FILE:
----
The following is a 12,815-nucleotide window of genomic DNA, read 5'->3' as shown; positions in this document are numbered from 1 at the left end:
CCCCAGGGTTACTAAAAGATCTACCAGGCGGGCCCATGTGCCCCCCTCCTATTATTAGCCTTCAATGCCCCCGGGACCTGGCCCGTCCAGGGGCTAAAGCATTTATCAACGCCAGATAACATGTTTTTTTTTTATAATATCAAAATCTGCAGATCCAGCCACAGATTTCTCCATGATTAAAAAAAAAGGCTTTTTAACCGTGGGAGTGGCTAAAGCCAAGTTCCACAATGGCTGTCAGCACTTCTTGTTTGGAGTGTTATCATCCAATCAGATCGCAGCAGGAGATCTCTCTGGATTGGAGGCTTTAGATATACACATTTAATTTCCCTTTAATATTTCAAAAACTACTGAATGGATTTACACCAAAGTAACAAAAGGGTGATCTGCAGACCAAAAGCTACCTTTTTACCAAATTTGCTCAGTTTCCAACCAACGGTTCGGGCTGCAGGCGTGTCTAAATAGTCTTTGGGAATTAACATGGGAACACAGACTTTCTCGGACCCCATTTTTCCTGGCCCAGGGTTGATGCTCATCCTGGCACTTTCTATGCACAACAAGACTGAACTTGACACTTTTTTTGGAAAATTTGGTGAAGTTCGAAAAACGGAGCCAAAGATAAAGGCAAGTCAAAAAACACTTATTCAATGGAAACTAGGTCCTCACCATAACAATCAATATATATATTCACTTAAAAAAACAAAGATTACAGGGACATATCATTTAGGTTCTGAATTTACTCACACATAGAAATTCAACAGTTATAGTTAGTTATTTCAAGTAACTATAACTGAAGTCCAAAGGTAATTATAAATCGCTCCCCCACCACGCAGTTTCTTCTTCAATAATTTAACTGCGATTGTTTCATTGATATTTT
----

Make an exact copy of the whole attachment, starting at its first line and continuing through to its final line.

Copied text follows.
The following is a 12,815-nucleotide window of genomic DNA, read 5'->3' as shown; positions in this document are numbered from 1 at the left end:
CCCCAGGGTTACTAAAAGATCTACCAGGCGGGCCCATGTGCCCCCCTCCTATTATTAGCCTTCAATGCCCCCGGGACCTGGCCCGTCCAGGGGCTAAAGCATTTATCAACGCCAGATAACATGTTTTTTTTTTATAATATCAAAATCTGCAGATCCAGCCACAGATTTCTCCATGATTAAAAAAAAAGGCTTTTTAACCGTGGGAGTGGCTAAAGCCAAGTTCCACAATGGCTGTCAGCACTTCTTGTTTGGAGTGTTATCATCCAATCAGATCGCAGCAGGAGATCTCTCTGGATTGGAGGCTTTAGATATACACATTTAATTTCCCTTTAATATTTCAAAAACTACTGAATGGATTTACACCAAAGTAACAAAAGGGTGATCTGCAGACCAAAAGCTACCTTTTTACCAAATTTGCTCAGTTTCCAACCAACGGTTCGGGCTGCAGGCGTGTCTAAATAGTCTTTGGGAATTAACATGGGAACACAGACTTTCTCGGACCCCATTTTTCCTGGCCCAGGGTTGATGCTCATCCTGGCACTTTCTATGCACAACAAGACTGAACTTGACACTTTTTTTGGAAAATTTGGTGAAGTTCGAAAAACGGAGCCAAAGATAAAGGCAAGTCAAAAAACACTTATTCAATGGAAACTAGGTCCTCACCATAACAATCAATATATATATTCACTTAAAAAAACAAAGATTACAGGGACATATCATTTAGGTTCTGAATTTACTCACACATAGAAATTCAACAGTTATAGTTAGTTATTTCAAGTAACTATAACTGAAGTCCAAAGGTAATTATAAATCGCTCCCCCACCACGCAGTTTCTTCTTCAATAATTTAACTGCGATTGTTTCATTGATATTTT